MFA Letter to CFTC Chairman Heath Tarbert
July 25, 2019
On June 25, MFA submitted a letter to new CFTC Chairman Heath Tarbert on MFA’s recommendations for CFTC regulatory rulemaking and initiatives. In our letter, we make the following recommendations:
- Adopt a harmonized approach to CFTC and SEC regulation of investment managers. MFA recommends that the Commission prioritize adopting with the SEC a harmonized approach to regulation of CPOs or CTAs and investment advisers that would decrease duplicative regulation, allow for substituted compliance, joint or coordinated exams and the submission of a single systemic risk report to the CFTC, SEC and National Futures Association. Importantly, our proposal would not change the oversight of registrants’ market activities in either the derivatives or securities markets by either Commission.
- Streamline systemic risk reporting. With the benefit of seven years of experience with systemic risk filings, we urge the Commission to consider whether the forms can be simplified, harmonized with the SEC, and improved to enhance the usefulness of the information provided to regulators and to reduce the regulatory burden for filers. Streamlining the forms and eliminating duplicative submissions would provide clear and quantifiable benefits to the CFTC, NFA and SEC, registrants and the investing public, as well as conserve government resources.
- Enhance data security and treatment of confidential information. MFA believes that the high risk and threat of cyber-intrusions at regulatory agencies calls for a fundamental re-examination of the kinds of information collected by regulators and how it is handled, and the security of its systems. MFA commends the Commission for continuing to use the subpoena process for requesting confidential, commercially valuable intellectual property, and recommends that the Commission enhance its policies and procedures for protecting such information. MFA also commends Commissioner Stump’s data protection initiative and recommends that the Commission address subsequent findings.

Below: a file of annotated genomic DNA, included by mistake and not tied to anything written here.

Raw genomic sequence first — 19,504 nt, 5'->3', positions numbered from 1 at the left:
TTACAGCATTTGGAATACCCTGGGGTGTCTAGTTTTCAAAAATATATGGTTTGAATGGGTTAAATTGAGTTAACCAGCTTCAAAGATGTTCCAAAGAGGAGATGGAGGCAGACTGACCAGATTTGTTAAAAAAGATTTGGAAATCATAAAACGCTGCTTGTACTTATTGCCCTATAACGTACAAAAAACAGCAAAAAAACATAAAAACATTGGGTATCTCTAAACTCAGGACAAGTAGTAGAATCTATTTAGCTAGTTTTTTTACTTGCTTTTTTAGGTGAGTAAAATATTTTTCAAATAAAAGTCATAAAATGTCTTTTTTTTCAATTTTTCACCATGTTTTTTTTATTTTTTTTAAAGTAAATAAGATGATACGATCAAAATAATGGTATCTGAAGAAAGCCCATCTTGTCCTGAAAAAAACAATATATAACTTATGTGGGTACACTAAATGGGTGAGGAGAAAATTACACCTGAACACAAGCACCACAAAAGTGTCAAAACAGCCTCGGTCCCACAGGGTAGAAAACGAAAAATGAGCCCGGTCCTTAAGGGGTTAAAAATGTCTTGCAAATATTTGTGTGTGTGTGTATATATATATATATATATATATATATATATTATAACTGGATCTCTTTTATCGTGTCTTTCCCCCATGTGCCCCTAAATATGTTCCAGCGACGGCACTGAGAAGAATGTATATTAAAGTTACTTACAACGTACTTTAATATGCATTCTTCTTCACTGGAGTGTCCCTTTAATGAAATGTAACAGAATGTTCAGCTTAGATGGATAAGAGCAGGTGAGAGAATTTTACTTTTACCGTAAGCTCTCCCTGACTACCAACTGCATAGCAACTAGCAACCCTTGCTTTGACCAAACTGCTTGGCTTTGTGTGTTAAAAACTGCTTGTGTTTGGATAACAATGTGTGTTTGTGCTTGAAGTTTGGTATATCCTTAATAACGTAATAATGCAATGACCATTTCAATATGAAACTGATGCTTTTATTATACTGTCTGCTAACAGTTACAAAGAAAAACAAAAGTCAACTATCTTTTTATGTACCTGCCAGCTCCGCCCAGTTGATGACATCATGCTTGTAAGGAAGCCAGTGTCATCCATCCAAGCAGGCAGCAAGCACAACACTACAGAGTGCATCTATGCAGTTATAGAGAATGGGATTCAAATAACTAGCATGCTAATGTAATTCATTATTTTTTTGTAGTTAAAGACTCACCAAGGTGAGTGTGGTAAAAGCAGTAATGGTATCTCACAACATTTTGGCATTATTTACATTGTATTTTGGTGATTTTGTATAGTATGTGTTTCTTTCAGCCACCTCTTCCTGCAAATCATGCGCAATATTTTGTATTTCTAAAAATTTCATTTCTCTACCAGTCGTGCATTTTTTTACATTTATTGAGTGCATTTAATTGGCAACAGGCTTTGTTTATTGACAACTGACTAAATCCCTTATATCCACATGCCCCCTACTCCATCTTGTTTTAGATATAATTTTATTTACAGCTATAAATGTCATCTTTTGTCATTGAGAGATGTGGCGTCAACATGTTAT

- Ensure that position limits do not hinder economic growth. If the Commission intends to issue a new proposal, MFA believes that it needs to identify a clear standard of “excessive speculation” and incorporate that standard in its required necessity findings prior to adopting position limits. Additionally, MFA does not believe that position limits outside of the spot month are an effective measure to deter market manipulation, and that the exchanges are best positioned to manage limits.
- Ensure sensible marketplace risk controls. MFA believes the Commission has implemented a robust derivatives market regulatory framework that rigorously addresses risk controls and system safeguards for automated trading environments. To the extent the Commission believes that additional risk controls are necessary for today’s electronic markets, MFA believes the focus should remain on trading platforms’ and clearing members’ risk control mechanisms.
- Preserve swaps trading framework with targeted improvements. MFA recommends that the Commission codify the existing impartial access guidance and straight-through-processing standards with respect to swap execution facilities (“SEFs”) and prohibit the practice of post-trade name disclosure by SEFs. MFA also recommends prompt no-action relief to streamline the error correction process on “dealer-to-client” SEFs. More broadly, MFA respectfully urges the Commission to provide derivatives market participants with an opportunity to comment on equivalence/comparability assessments with other jurisdictions’ rule frameworks before the Commission finalizes them.
- Promote risk-adjusted metrics to assess potential systemic risks from the use of leverage. In light of the Commission’s role in overseeing derivatives markets and as a member of the International Organization of Securities Commissions and the Financial Stability Oversight Council, MFA encourages the Commission to support risk-adjusted metrics to assess leverage from derivatives use and to establish guiding principles that do not conflate systemic risks and market or counterparty risks.